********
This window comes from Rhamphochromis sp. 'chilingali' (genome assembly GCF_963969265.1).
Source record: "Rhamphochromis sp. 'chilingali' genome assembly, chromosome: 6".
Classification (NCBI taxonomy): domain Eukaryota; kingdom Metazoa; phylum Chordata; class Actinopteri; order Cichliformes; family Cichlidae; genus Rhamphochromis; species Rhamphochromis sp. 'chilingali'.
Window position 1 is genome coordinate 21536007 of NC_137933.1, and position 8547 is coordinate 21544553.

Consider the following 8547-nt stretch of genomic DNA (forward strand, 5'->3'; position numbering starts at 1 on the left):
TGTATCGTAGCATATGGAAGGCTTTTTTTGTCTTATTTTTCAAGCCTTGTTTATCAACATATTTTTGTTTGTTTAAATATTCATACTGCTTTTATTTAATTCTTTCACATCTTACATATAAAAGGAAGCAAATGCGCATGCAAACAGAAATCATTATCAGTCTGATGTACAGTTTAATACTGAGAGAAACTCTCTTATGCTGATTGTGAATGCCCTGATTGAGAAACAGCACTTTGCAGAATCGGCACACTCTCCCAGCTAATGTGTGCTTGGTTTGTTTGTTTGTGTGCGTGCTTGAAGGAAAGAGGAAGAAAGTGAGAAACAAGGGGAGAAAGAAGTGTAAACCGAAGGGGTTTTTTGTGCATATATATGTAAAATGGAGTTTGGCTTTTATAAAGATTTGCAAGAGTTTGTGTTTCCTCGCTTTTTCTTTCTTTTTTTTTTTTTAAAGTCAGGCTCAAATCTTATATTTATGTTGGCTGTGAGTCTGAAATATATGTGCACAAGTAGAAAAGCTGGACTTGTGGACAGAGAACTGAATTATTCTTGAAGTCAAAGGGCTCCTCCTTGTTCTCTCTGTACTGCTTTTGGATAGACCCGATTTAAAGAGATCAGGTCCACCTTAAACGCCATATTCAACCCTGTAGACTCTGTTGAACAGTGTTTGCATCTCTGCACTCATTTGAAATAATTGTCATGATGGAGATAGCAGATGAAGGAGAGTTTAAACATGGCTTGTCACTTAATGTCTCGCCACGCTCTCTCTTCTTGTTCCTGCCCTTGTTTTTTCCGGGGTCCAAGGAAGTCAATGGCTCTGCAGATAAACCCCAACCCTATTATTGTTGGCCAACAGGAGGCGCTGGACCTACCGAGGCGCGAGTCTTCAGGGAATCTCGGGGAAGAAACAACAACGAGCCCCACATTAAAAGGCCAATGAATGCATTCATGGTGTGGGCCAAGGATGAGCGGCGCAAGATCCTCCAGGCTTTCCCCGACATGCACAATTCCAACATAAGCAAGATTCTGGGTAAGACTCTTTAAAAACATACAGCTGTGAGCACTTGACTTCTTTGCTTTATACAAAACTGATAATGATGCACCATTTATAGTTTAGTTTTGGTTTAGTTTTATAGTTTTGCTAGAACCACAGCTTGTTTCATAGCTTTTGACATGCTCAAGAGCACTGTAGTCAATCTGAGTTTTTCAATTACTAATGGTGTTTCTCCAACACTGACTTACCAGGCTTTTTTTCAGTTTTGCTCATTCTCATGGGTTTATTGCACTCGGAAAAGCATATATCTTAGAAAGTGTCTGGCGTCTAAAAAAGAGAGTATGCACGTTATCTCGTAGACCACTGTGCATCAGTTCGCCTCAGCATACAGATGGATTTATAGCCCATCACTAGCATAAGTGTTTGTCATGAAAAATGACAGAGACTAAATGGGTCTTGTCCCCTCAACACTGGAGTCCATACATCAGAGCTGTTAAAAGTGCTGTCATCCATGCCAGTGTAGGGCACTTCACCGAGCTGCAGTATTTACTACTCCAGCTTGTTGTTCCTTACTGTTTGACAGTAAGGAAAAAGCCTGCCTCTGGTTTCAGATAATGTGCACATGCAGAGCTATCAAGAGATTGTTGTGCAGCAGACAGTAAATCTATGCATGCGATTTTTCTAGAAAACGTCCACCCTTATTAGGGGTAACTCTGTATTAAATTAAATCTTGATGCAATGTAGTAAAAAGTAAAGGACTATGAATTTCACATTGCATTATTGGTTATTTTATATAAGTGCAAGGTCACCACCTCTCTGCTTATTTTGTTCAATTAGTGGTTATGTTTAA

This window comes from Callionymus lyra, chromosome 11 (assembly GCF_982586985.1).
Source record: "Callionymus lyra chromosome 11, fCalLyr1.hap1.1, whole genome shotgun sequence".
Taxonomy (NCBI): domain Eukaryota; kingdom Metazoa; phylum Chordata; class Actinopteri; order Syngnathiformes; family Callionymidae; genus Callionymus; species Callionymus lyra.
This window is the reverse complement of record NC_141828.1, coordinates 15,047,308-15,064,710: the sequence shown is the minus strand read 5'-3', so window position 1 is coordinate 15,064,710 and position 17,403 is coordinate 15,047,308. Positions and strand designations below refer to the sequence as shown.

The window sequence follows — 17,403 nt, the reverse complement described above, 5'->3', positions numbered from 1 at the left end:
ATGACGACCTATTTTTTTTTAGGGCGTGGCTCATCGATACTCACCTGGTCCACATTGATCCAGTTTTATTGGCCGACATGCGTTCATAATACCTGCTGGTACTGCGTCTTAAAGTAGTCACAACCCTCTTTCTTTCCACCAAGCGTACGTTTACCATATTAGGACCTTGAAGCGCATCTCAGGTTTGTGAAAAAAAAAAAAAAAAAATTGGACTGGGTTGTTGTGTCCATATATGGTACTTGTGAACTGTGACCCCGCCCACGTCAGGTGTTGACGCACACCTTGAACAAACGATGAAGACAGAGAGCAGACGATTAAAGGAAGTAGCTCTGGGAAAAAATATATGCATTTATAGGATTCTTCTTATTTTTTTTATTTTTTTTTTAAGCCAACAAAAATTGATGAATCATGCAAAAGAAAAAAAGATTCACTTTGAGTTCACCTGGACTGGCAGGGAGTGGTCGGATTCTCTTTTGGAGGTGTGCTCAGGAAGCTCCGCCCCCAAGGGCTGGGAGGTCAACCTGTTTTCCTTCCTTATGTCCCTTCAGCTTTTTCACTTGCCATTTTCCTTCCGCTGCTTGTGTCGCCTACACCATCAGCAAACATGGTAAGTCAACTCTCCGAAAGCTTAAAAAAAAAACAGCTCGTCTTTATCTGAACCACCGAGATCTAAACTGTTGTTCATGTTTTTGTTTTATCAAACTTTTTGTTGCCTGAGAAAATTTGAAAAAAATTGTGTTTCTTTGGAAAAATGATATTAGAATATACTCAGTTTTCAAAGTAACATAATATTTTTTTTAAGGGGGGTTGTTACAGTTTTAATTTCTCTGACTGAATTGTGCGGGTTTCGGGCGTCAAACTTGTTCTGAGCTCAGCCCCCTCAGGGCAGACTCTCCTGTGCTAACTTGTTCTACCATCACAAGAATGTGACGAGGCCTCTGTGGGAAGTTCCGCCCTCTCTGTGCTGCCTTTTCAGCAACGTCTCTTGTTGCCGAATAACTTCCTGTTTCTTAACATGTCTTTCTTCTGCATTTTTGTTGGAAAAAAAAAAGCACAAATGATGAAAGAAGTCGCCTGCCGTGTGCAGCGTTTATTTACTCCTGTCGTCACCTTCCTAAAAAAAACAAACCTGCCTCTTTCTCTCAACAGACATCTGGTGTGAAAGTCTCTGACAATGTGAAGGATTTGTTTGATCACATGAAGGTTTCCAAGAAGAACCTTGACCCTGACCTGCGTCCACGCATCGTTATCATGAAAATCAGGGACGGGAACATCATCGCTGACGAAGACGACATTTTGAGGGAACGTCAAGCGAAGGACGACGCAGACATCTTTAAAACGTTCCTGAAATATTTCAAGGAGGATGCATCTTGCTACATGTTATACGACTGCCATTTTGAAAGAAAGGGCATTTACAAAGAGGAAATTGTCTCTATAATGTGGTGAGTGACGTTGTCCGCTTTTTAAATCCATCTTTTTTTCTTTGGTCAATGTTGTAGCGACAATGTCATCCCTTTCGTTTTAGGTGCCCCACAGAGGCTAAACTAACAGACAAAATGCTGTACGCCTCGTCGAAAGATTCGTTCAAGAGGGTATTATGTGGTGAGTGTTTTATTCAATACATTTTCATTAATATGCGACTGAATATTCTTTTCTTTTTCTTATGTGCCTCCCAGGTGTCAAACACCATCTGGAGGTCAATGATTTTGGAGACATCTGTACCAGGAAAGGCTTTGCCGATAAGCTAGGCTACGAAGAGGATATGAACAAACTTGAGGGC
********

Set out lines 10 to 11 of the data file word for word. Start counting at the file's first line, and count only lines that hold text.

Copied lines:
This window is the reverse complement of record NC_141828.1, coordinates 15,047,308-15,064,710: the sequence shown is the minus strand read 5'-3', so window position 1 is coordinate 15,064,710 and position 17,403 is coordinate 15,047,308. Positions and strand designations below refer to the sequence as shown.

The window sequence follows — 17,403 nt, the reverse complement described above, 5'->3', positions numbered from 1 at the left end: